I reached Kannon-ji (観音寺 – 80) near Obe Port close to 3 pm. Nobody seemed to be around but I finally found someone who worked at the temple to stamp my book. She spoke so fast that it was almost impossible for us to communicate.
Leaving my bag at Kannon-ji (観音寺 – 80), I walked ~1,200 m up the mountainside behind it, following a path that had seen better days. At the top, there was a large group of buildings which turned out to be used for esoteric Buddhist training (Yama no Kannon) but unfortunately, there was no view since everything was enclosed by trees.
This trail isn’t officially part of the Shodoshima 88 pilgrimage so you can skip it unless you fancy the exercise.
Back down at Obe Port (大部港), at 4.30 pm I checked to see if its cafe was open but predictably it wasn’t. I was worried about it raining so headed swiftly for Kobe (小部) which was about a 30-minute walk away.
On the way, a man in a car kindly stopped to ask if I was alright. I assured him I knew where I was going.
The beach wasn’t perhaps the best place to camp in this weather but it was an official camping ground and there was a toilet/shower. I put up my tent at what I thought was the most sheltered spot. I immediately regretted this when the wind started pulling the pegs out of the ground. I found a stack of concrete cinder blocks nearby and used them to anchor all the lines more securely but the tent was still getting buffeted like crazy.
After a cold 3-minute shower, I settled down for the night, eating another sandwich and some potato crisps for dinner. I felt lucky to have supplies that didn’t need cooking as it was way too windy to use my burner.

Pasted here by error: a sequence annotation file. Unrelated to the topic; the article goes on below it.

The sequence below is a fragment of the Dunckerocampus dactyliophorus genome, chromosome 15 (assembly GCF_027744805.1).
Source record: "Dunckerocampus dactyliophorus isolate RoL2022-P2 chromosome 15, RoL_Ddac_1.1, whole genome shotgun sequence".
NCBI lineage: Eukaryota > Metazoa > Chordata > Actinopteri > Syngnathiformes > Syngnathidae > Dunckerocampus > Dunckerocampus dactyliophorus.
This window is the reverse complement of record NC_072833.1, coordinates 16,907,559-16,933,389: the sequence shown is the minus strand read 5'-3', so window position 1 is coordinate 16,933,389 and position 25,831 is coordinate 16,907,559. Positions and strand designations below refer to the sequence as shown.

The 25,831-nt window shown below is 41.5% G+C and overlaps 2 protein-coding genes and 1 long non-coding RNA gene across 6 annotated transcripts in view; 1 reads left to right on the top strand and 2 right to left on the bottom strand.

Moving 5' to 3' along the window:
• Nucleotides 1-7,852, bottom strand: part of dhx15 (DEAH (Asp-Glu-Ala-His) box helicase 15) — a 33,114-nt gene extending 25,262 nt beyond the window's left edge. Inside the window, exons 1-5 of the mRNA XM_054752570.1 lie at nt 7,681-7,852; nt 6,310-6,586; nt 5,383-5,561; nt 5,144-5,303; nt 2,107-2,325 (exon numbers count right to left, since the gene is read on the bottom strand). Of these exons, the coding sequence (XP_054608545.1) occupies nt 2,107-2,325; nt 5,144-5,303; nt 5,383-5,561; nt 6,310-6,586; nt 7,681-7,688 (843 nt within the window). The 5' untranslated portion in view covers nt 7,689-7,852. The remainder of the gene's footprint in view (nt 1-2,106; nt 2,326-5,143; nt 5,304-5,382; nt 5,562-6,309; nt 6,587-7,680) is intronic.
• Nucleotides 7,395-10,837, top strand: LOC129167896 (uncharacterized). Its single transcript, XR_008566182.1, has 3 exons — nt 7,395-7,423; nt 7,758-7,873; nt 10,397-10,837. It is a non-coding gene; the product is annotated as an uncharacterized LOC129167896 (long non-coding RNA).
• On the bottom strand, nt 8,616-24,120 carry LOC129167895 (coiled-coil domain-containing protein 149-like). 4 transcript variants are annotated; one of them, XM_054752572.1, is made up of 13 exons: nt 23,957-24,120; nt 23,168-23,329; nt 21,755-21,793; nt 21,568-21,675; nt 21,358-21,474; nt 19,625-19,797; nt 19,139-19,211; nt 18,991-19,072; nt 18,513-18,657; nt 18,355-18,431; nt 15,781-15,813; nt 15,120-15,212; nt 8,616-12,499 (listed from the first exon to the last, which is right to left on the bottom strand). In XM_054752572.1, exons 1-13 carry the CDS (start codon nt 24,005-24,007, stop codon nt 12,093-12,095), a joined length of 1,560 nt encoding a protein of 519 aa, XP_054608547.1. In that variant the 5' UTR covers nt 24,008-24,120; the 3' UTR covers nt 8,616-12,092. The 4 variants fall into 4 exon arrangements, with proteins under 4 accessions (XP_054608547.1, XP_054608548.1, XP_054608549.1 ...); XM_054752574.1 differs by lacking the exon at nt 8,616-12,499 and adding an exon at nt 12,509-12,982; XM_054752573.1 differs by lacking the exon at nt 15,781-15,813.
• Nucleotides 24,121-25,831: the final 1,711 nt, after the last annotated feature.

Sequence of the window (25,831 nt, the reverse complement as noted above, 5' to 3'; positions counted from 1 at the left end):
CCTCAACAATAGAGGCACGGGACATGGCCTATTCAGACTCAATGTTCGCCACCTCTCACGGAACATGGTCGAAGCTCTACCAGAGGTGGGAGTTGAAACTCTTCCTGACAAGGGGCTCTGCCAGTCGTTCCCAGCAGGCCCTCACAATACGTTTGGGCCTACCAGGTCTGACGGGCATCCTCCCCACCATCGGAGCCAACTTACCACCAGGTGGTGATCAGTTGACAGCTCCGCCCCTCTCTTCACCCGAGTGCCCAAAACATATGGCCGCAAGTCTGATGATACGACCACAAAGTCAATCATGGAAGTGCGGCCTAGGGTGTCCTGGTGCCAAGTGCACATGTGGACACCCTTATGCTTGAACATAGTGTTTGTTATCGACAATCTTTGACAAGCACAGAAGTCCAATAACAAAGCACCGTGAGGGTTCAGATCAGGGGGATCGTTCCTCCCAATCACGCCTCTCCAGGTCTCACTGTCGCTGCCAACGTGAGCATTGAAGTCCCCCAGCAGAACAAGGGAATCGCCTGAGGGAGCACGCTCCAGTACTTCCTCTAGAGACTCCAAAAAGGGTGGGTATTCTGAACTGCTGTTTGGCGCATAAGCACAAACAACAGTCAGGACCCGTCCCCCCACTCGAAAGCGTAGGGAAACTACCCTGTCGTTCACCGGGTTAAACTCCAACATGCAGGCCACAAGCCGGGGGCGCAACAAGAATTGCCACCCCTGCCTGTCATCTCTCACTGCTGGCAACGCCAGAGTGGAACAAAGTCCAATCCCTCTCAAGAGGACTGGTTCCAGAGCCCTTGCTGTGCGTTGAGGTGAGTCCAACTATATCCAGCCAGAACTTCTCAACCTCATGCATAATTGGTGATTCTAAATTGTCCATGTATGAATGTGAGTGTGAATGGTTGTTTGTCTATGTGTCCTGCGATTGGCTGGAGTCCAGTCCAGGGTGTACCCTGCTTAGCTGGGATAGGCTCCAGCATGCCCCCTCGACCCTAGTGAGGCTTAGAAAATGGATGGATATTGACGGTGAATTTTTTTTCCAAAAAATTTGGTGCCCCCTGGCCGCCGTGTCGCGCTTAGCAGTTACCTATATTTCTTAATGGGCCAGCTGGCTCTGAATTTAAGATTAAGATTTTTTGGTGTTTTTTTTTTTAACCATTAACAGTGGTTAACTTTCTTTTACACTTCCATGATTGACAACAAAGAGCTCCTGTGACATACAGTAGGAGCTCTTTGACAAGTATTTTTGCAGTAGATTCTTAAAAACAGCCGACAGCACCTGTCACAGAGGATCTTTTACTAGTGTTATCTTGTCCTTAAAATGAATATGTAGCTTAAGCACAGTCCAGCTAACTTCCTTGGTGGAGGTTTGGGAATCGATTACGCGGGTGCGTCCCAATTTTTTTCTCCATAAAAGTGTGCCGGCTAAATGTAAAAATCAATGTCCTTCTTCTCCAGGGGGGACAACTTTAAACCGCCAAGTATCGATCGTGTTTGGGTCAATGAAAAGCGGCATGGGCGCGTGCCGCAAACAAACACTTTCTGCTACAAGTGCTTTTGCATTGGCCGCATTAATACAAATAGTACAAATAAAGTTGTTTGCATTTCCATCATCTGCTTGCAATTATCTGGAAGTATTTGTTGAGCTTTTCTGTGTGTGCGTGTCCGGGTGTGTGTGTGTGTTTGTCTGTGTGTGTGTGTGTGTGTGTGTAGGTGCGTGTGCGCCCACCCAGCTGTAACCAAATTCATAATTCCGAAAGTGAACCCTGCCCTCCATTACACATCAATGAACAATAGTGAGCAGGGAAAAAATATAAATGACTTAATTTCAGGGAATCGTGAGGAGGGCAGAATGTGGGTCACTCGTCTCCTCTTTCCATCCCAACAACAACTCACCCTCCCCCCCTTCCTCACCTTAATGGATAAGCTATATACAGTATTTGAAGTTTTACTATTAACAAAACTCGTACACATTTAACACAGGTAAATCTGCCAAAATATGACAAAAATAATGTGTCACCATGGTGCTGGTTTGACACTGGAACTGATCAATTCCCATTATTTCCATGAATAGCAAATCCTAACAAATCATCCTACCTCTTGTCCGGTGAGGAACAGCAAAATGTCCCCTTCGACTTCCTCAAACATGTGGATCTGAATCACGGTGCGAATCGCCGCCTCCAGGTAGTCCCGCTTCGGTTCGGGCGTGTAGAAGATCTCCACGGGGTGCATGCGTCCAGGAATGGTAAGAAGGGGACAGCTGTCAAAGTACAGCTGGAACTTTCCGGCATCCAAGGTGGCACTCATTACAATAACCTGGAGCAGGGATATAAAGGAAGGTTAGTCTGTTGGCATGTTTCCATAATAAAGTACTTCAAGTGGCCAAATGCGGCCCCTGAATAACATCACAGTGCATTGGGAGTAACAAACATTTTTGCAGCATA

After dark, it began raining, but despite this and the wind, I felt lucky to have skirted the worst of the weather today. Now all I needed to do was survive the night!
- Distance walked: 29.1 km / 40,880 steps
- Temples visited: 17
- Accommodation nearby:
- Kobe Camping Ground (小部キャンプ場) – where I stayed
- Yanagiya Ryokan (やなぎや旅館)
- Hamaya Ryokan (はまや旅館)
- Katsushiya Ryokan (かつや旅館)
- Nakaya Inn (国民宿舎 なかや)
- Frequently asked questions
6 Comments Add New Comment
Thank you for publishing the journal on Shodoshima Henro. I ‘m happy to find here through FB group page.
Now I’ve just finished reading all the journal of Shikoku Henro!
Your journal is filled with wit and great insight into Japanese culture. It brought me back to the path which I walked in the same year as yours.. It And it’s very useful for me, who is working as a guide, to understand how you describe your experience.
I’m going to walk Shodoshima this year. Looking forward to reading the rest!
Thanks Haruko – I’m glad to hear you enjoyed reading the journals! All the best with your own pilgrimage around Shodoshima 🙂
Hello David, really helpful and quite fine to read about your pilgramage around Shodoshima !
I will continue my 88 temple Pilgramage next to Sukumo atTemple 40, and later I want to do Shodoshima also on my way. Are there any signs to follow , or did you manage the pilgramagepath by Smartphone ?
May 5-7 days be enough for it ? – I can do 40 km, but I prefer 20 to see and enjoy ..
Thanks again from München/ germany
Hi Günter – there are signs but not as many as in Shikoku and not enough to follow the whole trail.
I used my iPhone to follow the route on Google Maps, but you could also buy the guidebook if you can read Japanese.
5-7 days would be very aggressive but possible if you really did 40 km per day. All the best!
Hi David, long time silent reader here and I was just wondering if you meant that the elderlies were gluttonous, and not glutinous? Funny typo if so! The care and keep writing, these journals are a wonderful escape from like in HK where I’m based
Hey Guillaume, thanks for pointing our the typo, haha! Glad you are enjoying the journals and stay safe in HK.